My favorite part is the bio-dome they have inside the museum where they let butterflies roam wild and completely immerse you in a "tropical rainforest." It's incredible.

I just wanted to use this post to share some photos I've snapped, so I hope you enjoy. =) The photos don't do the place justice though. ;) 




















Just to reiterate, the photos don't do the place justice. Thanks for reading!

Saturday, November 9, 2013 0

Ono Hawaiian Foods: Review

By FaFoFi in , , ,


It’s been a long time since I’ve written any food reviews, but my parents just came back from a trip to Honolulu and they’ve reminded me of all my backlogged restaurant entries. I’ve been especially hesitant to post this one, because I think the photos are a bit blurry, but, in some small way, it helps alleviate the home sickness that I’m feeling when I’m away from my mom and my dad. I had to grow up sometime, right? In addition to missing them, they’ve decided to torture me a bit more by sending a huge amount of image heavy whatsapp messages to my sister and I. I mean, we don’t text very often, but when we do it’s always pictures of food. It's like a huge billboard "THIS IS WHAT YOU'RE MISSING OUT ON!!"


Ono Hawaiian Foods is exactly the kind of place that my dad loves to go to. It has all of his illustrious requirements: an out of the way location, “hole in the wall” decor, a “locals only” place (despite the fact it was featured on Anthony Bourdain’s popular tv show), and traditional food.


As you can tell, Ono Hawaiian Foods is definitely a local neighborhood joint. It’s located in a bit of a dilapidated area and has a very small amount of floor space. In fact, more often than not, you’ll see a line of patrons waiting to get inside through Ono’s rickety wooden door.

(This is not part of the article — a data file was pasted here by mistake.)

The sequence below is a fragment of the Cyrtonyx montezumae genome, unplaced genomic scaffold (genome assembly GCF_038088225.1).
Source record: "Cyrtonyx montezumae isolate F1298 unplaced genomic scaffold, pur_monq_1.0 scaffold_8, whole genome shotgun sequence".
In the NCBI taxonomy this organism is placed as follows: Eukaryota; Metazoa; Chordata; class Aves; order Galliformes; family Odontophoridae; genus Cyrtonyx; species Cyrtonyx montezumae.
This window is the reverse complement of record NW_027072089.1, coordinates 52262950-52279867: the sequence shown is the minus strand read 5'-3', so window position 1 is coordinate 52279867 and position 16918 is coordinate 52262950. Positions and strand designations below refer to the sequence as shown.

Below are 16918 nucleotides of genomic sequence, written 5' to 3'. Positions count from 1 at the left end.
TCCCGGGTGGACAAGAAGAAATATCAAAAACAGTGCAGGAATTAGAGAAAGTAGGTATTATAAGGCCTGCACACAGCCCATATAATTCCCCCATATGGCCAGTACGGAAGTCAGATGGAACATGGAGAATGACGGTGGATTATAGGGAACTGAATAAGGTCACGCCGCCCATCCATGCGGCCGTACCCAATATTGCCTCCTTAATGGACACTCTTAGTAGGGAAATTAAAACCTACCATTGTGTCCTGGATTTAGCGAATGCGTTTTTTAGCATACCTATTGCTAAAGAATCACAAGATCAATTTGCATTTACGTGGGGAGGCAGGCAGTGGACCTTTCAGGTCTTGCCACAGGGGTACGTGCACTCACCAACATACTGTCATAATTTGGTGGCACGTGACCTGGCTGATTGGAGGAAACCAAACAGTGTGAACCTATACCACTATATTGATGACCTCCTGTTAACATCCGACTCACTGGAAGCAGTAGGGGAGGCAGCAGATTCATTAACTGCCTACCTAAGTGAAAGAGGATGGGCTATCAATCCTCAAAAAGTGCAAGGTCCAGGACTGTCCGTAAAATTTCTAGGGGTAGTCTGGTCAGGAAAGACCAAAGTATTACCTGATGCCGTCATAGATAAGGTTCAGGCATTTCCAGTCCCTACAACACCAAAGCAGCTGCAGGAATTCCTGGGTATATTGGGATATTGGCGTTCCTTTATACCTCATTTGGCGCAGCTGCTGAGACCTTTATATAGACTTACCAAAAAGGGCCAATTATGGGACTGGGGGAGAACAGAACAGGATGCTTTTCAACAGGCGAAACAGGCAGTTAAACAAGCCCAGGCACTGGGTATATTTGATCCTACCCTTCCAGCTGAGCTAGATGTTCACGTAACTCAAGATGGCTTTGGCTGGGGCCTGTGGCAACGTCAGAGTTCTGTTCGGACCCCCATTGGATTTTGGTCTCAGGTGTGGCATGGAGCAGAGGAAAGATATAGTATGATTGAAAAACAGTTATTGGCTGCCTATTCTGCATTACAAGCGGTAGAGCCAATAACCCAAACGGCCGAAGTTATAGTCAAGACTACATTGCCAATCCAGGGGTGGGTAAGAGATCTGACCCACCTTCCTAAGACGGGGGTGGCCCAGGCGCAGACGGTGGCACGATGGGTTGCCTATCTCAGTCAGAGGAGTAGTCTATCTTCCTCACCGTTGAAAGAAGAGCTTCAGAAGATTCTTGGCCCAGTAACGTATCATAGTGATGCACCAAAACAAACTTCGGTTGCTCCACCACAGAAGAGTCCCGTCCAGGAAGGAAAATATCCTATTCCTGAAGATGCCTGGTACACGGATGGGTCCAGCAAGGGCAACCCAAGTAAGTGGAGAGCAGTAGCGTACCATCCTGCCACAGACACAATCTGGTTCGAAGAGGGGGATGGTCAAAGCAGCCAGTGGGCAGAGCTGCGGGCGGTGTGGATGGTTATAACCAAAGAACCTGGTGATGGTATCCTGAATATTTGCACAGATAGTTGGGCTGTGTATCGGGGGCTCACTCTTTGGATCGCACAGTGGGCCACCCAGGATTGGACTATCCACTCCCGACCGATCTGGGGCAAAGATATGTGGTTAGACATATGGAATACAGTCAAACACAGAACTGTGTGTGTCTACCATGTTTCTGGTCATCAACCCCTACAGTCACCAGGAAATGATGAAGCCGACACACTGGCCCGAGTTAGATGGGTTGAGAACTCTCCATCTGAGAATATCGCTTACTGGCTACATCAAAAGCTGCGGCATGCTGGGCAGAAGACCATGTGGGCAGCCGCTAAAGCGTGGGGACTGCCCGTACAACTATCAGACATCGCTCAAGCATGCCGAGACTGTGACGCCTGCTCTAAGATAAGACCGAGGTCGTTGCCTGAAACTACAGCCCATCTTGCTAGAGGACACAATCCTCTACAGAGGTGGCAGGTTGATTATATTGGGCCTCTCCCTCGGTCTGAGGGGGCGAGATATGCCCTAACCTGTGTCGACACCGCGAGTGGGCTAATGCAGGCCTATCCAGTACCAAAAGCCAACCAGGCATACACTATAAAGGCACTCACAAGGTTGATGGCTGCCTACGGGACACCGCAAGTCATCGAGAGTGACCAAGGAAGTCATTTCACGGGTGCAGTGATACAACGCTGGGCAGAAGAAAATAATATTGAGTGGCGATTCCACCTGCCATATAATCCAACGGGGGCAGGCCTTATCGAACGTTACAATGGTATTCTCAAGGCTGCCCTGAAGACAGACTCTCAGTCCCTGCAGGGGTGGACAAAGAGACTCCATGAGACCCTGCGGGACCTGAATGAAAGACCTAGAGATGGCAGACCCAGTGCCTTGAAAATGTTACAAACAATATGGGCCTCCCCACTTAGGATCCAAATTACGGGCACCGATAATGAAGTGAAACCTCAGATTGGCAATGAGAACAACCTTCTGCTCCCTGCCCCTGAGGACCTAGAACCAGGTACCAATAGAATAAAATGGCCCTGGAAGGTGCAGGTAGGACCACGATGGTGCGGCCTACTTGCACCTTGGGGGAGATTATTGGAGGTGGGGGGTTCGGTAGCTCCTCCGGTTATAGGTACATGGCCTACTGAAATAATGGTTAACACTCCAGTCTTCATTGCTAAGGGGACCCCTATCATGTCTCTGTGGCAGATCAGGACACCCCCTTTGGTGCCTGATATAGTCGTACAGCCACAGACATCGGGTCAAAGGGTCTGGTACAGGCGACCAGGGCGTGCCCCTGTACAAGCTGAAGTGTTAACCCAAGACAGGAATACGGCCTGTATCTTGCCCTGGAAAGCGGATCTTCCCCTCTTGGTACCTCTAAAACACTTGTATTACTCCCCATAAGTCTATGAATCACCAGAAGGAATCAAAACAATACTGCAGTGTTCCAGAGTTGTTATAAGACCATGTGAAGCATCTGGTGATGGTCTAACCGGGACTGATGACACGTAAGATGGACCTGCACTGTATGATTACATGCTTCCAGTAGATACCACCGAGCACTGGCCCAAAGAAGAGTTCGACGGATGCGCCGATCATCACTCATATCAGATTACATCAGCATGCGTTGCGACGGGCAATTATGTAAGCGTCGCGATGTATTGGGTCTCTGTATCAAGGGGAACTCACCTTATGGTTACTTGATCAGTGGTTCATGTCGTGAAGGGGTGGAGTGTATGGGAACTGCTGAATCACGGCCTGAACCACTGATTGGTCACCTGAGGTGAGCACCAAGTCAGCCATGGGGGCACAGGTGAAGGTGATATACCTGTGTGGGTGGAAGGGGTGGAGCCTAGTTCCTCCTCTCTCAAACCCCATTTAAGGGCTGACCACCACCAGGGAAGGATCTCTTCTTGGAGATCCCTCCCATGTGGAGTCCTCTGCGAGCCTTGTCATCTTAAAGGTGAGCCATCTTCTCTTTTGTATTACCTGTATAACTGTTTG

The interior and its decoration are a bit old, but you can tell that a lot of love goes into the restaurant. Yellowed pictures of neighbors, old restaurant patrons, and celebrities line the walls floor to ceiling, while Restaurant awards are scattered about along with Hawaiian pride bric-a-brac. The seating and tables are old cafeteria type “red models”, with standard plastic covering and brown hollow frame. When seated you’re given a laminated single page, double sided, menu with all of Ono’s offerings.


I defer to my parents for this, since I’m always the one third-wheeling on my parent’s second, third, and fourth honeymoons, so I always let them order what they want. I.E. I really like the salmon poke, but they don’t. That’s what you get when you’re a mooch.


The food at Ono is traditional Hawaiian, and from the two times I’ve been here, is also very heavy. I mean it. The last time my family and I visited Ono, we were there when the restaurant opened for the lunch service, ordered 4-5 dishes, and were still full by dinner (and past it). So we only ordered three dishes for the three of us: Kalua Pig, Pork Lau Lau, and "salt meat watercress."